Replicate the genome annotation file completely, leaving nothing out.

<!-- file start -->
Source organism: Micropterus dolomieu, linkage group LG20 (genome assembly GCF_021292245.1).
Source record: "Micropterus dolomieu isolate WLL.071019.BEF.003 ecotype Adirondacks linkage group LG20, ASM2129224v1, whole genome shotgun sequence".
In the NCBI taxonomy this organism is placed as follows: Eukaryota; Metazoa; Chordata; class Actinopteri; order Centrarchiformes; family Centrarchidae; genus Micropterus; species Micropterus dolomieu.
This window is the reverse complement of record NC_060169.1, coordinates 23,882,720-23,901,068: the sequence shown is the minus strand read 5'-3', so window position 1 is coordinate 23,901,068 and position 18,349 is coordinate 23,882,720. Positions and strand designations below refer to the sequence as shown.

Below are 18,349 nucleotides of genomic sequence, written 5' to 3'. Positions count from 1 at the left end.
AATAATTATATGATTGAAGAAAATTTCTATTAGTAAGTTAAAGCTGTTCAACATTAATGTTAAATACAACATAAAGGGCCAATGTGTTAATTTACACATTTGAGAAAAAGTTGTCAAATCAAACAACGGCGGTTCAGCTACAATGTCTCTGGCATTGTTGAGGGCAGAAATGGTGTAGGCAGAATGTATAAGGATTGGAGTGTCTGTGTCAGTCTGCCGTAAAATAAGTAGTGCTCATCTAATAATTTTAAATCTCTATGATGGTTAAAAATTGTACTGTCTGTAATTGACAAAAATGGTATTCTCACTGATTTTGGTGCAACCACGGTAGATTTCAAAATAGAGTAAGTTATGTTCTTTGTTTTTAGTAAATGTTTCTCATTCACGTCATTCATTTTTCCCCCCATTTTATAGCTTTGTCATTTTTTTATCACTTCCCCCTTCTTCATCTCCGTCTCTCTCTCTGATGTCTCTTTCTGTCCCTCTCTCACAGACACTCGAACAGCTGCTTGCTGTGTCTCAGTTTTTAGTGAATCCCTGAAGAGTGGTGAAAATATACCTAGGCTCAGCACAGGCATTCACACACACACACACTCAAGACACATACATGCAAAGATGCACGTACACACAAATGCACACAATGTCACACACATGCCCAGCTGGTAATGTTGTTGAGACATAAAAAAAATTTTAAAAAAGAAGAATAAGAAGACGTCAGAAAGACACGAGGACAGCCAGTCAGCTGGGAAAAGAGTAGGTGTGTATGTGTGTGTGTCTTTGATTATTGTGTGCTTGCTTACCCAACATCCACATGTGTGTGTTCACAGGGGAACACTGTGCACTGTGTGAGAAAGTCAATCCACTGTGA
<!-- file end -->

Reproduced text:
Source organism: Micropterus dolomieu, linkage group LG20 (genome assembly GCF_021292245.1).
Source record: "Micropterus dolomieu isolate WLL.071019.BEF.003 ecotype Adirondacks linkage group LG20, ASM2129224v1, whole genome shotgun sequence".
In the NCBI taxonomy this organism is placed as follows: Eukaryota; Metazoa; Chordata; class Actinopteri; order Centrarchiformes; family Centrarchidae; genus Micropterus; species Micropterus dolomieu.
This window is the reverse complement of record NC_060169.1, coordinates 23,882,720-23,901,068: the sequence shown is the minus strand read 5'-3', so window position 1 is coordinate 23,901,068 and position 18,349 is coordinate 23,882,720. Positions and strand designations below refer to the sequence as shown.

Below are 18,349 nucleotides of genomic sequence, written 5' to 3'. Positions count from 1 at the left end.
AATAATTATATGATTGAAGAAAATTTCTATTAGTAAGTTAAAGCTGTTCAACATTAATGTTAAATACAACATAAAGGGCCAATGTGTTAATTTACACATTTGAGAAAAAGTTGTCAAATCAAACAACGGCGGTTCAGCTACAATGTCTCTGGCATTGTTGAGGGCAGAAATGGTGTAGGCAGAATGTATAAGGATTGGAGTGTCTGTGTCAGTCTGCCGTAAAATAAGTAGTGCTCATCTAATAATTTTAAATCTCTATGATGGTTAAAAATTGTACTGTCTGTAATTGACAAAAATGGTATTCTCACTGATTTTGGTGCAACCACGGTAGATTTCAAAATAGAGTAAGTTATGTTCTTTGTTTTTAGTAAATGTTTCTCATTCACGTCATTCATTTTTCCCCCCATTTTATAGCTTTGTCATTTTTTTATCACTTCCCCCTTCTTCATCTCCGTCTCTCTCTCTGATGTCTCTTTCTGTCCCTCTCTCACAGACACTCGAACAGCTGCTTGCTGTGTCTCAGTTTTTAGTGAATCCCTGAAGAGTGGTGAAAATATACCTAGGCTCAGCACAGGCATTCACACACACACACACTCAAGACACATACATGCAAAGATGCACGTACACACAAATGCACACAATGTCACACACATGCCCAGCTGGTAATGTTGTTGAGACATAAAAAAAATTTTAAAAAAGAAGAATAAGAAGACGTCAGAAAGACACGAGGACAGCCAGTCAGCTGGGAAAAGAGTAGGTGTGTATGTGTGTGTGTCTTTGATTATTGTGTGCTTGCTTACCCAACATCCACATGTGTGTGTTCACAGGGGAACACTGTGCACTGTGTGAGAAAGTCAATCCACTGTGA